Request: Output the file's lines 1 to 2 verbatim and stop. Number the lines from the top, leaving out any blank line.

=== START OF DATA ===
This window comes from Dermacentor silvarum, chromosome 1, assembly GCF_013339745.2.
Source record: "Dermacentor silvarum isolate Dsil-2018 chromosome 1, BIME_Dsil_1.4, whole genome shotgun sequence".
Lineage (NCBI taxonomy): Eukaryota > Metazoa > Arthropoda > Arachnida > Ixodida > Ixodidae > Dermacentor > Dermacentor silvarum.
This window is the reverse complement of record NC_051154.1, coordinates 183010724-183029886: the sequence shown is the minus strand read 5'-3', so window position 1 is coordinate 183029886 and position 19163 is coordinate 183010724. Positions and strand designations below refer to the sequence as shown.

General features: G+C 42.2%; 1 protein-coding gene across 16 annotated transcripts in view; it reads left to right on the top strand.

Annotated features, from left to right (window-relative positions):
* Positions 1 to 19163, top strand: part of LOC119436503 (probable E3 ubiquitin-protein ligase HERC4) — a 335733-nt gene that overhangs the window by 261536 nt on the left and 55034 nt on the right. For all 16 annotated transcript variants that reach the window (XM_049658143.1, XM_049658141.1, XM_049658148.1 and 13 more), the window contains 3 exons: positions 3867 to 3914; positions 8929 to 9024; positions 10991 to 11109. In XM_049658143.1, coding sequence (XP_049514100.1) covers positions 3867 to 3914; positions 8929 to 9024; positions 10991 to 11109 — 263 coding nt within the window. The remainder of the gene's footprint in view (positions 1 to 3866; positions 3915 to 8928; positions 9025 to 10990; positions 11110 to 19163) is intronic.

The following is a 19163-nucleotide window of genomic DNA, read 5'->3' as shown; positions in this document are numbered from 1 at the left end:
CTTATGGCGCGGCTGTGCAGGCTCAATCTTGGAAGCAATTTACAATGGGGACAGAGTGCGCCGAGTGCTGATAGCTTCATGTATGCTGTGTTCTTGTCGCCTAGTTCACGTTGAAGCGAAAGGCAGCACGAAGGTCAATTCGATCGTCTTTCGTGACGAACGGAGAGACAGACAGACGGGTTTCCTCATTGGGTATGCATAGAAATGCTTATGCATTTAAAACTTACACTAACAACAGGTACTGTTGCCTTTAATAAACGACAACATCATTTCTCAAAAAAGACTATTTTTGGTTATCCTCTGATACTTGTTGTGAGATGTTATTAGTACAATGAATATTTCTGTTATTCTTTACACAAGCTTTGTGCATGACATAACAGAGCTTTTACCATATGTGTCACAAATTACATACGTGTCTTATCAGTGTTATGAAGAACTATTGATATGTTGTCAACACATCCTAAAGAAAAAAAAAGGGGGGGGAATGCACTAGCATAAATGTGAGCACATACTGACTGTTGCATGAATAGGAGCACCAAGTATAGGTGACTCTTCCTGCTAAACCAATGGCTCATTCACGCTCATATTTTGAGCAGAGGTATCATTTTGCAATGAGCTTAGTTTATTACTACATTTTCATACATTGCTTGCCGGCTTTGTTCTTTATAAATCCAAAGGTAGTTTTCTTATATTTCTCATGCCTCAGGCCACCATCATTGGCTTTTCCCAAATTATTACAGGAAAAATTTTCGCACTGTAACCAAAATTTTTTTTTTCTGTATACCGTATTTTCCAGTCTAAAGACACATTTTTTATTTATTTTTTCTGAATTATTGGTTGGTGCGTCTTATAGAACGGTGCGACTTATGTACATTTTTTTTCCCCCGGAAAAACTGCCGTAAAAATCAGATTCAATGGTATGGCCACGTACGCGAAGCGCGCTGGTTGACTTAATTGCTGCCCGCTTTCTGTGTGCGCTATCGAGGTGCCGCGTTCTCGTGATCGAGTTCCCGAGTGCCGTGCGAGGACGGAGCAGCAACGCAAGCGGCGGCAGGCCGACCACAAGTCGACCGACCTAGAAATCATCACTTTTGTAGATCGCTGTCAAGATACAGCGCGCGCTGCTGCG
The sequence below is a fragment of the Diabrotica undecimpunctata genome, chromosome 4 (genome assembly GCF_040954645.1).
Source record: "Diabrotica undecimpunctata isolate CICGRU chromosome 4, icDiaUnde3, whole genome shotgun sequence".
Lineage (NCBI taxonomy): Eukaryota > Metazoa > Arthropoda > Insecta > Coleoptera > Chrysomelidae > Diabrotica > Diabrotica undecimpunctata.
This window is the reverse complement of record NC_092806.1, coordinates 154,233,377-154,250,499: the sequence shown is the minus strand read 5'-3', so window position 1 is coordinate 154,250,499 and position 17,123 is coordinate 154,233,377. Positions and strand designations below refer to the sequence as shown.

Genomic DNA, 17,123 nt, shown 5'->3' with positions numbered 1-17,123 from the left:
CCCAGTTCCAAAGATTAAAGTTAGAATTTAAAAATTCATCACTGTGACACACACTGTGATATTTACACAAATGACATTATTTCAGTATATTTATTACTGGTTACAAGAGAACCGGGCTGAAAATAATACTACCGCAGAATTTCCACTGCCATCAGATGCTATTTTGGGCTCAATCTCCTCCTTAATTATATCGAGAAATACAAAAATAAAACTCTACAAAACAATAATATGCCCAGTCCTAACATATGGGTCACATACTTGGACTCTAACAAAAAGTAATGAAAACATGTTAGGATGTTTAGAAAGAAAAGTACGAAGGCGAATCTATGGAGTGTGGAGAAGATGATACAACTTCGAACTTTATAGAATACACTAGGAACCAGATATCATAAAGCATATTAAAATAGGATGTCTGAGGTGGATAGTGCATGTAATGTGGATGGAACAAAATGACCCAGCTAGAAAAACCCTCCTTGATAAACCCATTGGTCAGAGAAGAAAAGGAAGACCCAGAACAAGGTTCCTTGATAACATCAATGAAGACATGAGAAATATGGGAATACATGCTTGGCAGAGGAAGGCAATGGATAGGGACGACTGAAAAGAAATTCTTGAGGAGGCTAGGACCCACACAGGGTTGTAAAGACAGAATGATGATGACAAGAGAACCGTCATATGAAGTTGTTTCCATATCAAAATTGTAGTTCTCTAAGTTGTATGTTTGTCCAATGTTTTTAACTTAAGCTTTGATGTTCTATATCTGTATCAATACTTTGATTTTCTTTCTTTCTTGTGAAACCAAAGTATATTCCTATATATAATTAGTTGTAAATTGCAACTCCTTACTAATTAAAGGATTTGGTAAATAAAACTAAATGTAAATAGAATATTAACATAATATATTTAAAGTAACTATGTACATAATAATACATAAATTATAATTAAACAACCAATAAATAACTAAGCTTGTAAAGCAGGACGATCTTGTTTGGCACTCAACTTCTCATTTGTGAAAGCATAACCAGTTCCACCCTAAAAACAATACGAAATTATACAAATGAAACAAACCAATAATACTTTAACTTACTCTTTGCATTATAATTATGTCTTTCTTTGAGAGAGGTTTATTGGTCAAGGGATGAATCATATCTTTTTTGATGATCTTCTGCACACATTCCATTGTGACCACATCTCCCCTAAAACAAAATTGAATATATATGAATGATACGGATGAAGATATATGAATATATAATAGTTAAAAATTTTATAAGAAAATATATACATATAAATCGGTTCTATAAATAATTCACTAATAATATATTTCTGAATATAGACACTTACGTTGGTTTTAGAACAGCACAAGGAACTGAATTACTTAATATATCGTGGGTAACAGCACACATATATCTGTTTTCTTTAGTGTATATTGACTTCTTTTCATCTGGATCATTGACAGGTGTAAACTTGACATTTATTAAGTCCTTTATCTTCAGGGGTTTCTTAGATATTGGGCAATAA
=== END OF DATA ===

This window comes from Dermacentor silvarum, chromosome 1, assembly GCF_013339745.2.
Source record: "Dermacentor silvarum isolate Dsil-2018 chromosome 1, BIME_Dsil_1.4, whole genome shotgun sequence".